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RFF turns 50

Resources for the Future (RFF), a DC think tank that focuses on resource and environmental issues, turned 50 years old on the 15th. Happy birthday!
Jonathan Rauch takes a look at the history of RFF and how ideas can take a (long) while to make their way into policy. As one example, Rauch examines pollution: the idea was to use market mechanisms to address pollution reduction.
The idea did not come from RFF, but they have been arguing for reasonable policies for a long time. The economist A.C. Pigou is thought to have laid the major ground work, some 80 years ago, on how to think about correcting externalities, such as pollution, using taxes or subsidies.
If took a while, but in the 1980-1990s market based mechanisms of taxes or tradable permits began to be an important part of environmental regulation discussions.
Let’s hope that in the “information age” good ideas won’t take so long to impact policy.

Ideas Change the World—and One Think Tank Quietly Did
In 1990, however, Congress decided to try an emissions-trading program for sulfur dioxide, a pollutant that causes acid rain. Instead of telling every company to reduce its SO2 to the same level using the same technology, the government set an overall cap and let companies buy and sell pollution allowances. The concept is closely related to Kneese’s pollution tax, and it worked for the reasons he outlined: By letting the market rather than the federal bureaucracy allocate reductions in SO2, the trading scheme has cut the cost of cleanup by more than half. Impressed, many mainstream environmentalists have come to look on market mechanisms as tools rather than traps.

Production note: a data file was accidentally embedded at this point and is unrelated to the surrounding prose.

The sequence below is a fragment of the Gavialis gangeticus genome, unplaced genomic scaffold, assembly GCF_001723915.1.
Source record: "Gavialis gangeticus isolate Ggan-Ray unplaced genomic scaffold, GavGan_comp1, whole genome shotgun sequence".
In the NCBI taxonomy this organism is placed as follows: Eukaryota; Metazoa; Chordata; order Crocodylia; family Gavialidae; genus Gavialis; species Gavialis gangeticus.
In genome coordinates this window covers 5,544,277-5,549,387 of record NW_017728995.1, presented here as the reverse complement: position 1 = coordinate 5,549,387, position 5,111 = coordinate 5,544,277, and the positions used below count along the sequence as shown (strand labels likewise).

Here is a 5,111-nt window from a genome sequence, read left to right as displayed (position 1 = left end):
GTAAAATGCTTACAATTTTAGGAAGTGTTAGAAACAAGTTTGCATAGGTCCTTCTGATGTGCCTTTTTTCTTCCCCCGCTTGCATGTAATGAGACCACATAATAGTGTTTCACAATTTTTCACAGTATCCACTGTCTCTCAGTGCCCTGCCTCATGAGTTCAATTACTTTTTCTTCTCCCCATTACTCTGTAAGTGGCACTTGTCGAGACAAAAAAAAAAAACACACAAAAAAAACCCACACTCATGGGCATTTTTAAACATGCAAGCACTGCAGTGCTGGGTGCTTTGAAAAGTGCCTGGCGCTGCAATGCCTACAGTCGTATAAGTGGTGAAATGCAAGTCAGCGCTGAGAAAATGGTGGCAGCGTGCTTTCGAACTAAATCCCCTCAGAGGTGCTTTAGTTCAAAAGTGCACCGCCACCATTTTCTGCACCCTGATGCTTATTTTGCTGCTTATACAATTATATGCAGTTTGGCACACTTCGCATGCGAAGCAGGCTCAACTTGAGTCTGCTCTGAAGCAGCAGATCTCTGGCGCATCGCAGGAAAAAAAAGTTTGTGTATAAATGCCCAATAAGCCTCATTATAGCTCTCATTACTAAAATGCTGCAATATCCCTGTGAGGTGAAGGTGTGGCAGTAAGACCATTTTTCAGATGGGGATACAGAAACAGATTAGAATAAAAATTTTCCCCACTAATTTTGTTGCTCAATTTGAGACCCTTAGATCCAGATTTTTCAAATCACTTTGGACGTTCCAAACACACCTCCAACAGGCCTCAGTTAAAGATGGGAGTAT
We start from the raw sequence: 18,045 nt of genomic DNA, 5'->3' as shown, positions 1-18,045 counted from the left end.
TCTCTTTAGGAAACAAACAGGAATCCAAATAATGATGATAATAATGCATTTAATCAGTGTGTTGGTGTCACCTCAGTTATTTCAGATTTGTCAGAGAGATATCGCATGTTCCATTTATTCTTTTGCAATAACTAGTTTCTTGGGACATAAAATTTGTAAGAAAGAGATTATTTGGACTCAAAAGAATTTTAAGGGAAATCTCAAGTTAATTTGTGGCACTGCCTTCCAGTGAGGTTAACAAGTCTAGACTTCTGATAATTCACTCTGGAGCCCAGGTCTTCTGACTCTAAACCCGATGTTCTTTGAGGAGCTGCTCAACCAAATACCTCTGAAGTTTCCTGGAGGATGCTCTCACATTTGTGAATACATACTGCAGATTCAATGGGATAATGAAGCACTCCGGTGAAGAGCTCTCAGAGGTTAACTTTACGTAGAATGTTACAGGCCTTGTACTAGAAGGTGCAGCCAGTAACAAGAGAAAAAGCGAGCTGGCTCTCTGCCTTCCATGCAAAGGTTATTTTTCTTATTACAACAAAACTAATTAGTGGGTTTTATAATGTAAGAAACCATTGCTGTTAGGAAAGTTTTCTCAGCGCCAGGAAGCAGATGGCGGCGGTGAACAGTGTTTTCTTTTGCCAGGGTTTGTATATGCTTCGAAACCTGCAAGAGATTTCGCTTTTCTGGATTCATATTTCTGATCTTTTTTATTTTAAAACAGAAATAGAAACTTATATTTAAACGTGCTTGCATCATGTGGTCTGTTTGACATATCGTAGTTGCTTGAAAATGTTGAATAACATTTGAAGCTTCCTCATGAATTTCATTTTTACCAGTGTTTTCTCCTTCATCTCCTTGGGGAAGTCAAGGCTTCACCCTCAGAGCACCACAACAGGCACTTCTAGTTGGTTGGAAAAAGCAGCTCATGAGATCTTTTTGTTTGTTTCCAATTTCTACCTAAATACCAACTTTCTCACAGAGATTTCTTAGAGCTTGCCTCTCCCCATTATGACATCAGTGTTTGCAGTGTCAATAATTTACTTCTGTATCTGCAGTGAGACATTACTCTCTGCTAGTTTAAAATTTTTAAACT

“It’s one of those rare cases when history vindicated a maverick idea in the lifetimes of the people who advocated the maverick idea,” Easterbrook says. “In the long run, it will be RFF that will get most of the credit for this historic achievement. Many economists had toyed with these ideas. But RFF laid the hard groundwork as far back as the 1950s and ’60s, when environmentalism itself was considered a quirky cause.”
RFF? No demerits if the initials don’t ring a bell. They stand for Resources for the Future, a Washington think tank whose research staff included, until 1974, Allen Kneese. On October 15, RFF will celebrate its 50th anniversary, perhaps prompting a brief respite from its unchallenged status as the most important think tank you’ve never heard of.


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